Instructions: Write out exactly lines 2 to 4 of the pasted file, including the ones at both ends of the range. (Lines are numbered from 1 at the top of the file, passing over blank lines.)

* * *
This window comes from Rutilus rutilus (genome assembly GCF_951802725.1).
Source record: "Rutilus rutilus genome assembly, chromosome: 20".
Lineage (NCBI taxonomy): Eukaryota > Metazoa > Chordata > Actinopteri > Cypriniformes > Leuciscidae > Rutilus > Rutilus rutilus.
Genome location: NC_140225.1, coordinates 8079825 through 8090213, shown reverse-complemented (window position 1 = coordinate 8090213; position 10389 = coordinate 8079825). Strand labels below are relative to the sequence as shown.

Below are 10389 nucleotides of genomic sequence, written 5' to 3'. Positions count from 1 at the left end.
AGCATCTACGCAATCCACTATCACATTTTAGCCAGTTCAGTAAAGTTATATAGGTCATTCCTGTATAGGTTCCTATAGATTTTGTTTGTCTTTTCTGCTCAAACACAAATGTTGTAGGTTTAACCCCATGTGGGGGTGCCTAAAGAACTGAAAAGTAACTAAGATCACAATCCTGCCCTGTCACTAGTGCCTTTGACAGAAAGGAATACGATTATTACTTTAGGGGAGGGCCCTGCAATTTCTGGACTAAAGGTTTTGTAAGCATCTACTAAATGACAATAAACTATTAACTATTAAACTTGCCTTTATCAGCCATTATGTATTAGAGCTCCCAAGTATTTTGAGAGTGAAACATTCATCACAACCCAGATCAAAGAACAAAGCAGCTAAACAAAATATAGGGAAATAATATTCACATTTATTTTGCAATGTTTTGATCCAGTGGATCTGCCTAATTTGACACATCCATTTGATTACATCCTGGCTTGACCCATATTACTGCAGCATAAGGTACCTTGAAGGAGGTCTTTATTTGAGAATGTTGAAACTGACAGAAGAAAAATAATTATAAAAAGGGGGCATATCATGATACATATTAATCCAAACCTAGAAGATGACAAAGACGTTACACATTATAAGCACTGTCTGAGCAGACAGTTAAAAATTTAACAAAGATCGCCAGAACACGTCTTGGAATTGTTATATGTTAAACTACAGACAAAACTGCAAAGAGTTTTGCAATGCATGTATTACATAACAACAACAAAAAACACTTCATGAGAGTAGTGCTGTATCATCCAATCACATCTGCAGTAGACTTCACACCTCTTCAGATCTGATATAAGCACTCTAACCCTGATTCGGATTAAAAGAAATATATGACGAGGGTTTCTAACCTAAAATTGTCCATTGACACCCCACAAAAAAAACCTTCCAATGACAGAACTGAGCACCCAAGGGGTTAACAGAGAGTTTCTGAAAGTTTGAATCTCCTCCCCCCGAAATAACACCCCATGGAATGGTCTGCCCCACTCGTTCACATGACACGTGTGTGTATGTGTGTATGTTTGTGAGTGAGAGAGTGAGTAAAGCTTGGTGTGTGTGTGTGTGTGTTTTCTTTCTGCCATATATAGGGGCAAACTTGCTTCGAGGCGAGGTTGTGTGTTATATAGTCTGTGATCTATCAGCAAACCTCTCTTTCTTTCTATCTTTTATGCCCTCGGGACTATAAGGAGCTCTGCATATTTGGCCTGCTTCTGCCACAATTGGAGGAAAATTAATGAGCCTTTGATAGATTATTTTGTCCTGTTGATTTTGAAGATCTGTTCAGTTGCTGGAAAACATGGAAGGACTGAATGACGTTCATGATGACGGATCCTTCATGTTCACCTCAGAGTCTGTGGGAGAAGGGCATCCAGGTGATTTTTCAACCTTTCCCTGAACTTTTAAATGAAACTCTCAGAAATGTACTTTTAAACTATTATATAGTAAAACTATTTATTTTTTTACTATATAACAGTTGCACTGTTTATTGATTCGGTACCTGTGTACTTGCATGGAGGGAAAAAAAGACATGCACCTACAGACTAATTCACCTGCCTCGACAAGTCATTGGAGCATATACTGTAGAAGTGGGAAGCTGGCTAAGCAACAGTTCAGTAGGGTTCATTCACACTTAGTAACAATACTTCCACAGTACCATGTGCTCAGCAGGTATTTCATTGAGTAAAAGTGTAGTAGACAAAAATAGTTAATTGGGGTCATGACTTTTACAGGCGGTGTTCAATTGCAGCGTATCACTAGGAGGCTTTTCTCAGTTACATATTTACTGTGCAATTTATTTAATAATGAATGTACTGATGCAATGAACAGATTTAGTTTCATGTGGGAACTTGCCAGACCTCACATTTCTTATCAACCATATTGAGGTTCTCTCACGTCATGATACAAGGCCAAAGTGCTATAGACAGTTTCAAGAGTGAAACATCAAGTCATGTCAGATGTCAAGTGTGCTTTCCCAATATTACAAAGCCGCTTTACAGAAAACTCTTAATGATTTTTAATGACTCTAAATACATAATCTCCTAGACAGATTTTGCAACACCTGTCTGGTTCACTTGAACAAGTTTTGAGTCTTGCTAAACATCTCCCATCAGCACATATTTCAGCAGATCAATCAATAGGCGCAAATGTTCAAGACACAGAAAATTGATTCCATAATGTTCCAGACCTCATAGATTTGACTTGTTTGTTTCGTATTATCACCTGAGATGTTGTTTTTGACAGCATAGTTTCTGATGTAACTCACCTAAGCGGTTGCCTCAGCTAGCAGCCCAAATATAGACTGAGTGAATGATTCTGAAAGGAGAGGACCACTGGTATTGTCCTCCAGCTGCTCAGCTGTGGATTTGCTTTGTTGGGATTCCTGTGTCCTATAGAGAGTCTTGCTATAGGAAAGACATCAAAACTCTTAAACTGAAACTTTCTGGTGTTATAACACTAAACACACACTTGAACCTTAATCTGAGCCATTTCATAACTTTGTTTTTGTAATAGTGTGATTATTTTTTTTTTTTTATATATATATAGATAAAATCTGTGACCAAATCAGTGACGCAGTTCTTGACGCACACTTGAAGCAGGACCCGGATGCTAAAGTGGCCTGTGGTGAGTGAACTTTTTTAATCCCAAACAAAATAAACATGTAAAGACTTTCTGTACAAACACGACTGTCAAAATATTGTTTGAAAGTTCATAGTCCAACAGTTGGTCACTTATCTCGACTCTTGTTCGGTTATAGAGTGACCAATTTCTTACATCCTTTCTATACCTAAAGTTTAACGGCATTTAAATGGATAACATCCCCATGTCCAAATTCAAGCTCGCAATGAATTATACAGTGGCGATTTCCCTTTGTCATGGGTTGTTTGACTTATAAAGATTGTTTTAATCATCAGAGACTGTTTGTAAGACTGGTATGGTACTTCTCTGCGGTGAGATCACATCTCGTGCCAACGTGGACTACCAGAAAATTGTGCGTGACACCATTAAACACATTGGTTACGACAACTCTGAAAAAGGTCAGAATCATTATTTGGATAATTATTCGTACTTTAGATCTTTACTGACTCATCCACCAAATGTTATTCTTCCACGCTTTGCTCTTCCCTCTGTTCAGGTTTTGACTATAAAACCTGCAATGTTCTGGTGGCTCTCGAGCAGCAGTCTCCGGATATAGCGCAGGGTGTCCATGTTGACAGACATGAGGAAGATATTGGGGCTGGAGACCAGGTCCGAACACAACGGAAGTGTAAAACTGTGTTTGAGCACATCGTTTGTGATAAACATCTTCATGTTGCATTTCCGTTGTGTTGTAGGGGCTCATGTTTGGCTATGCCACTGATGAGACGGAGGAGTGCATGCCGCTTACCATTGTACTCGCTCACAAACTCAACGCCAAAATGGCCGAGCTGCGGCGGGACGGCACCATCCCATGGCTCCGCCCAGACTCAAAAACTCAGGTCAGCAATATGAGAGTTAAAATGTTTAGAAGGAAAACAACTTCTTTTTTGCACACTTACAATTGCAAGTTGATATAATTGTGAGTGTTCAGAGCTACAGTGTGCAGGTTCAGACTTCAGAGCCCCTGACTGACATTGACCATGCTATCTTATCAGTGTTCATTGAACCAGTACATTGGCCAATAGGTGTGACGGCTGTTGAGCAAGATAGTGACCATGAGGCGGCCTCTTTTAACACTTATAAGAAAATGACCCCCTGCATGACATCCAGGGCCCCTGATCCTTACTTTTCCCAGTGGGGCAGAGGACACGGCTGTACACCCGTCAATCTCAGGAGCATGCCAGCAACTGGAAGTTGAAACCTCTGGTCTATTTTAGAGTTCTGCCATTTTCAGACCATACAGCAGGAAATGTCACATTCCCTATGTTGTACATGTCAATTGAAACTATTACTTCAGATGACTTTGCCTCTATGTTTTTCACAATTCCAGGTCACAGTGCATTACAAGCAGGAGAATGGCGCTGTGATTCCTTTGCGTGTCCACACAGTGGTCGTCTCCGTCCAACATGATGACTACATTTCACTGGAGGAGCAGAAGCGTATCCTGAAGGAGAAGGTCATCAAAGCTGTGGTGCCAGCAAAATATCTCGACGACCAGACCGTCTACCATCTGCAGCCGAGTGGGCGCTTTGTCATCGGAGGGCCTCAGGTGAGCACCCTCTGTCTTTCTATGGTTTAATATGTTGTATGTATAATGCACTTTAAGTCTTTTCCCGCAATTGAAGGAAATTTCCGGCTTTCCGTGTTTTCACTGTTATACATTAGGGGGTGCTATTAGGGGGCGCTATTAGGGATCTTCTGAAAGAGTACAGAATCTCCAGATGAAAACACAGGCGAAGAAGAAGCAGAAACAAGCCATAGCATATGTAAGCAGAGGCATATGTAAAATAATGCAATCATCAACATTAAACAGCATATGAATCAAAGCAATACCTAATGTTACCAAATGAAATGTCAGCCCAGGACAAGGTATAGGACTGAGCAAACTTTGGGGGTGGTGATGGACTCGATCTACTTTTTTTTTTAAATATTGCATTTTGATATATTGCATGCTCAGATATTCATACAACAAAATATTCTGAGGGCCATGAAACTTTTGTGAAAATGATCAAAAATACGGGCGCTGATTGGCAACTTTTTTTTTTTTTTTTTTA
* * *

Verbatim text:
Source record: "Rutilus rutilus genome assembly, chromosome: 20".
Lineage (NCBI taxonomy): Eukaryota > Metazoa > Chordata > Actinopteri > Cypriniformes > Leuciscidae > Rutilus > Rutilus rutilus.
Genome location: NC_140225.1, coordinates 8079825 through 8090213, shown reverse-complemented (window position 1 = coordinate 8090213; position 10389 = coordinate 8079825). Strand labels below are relative to the sequence as shown.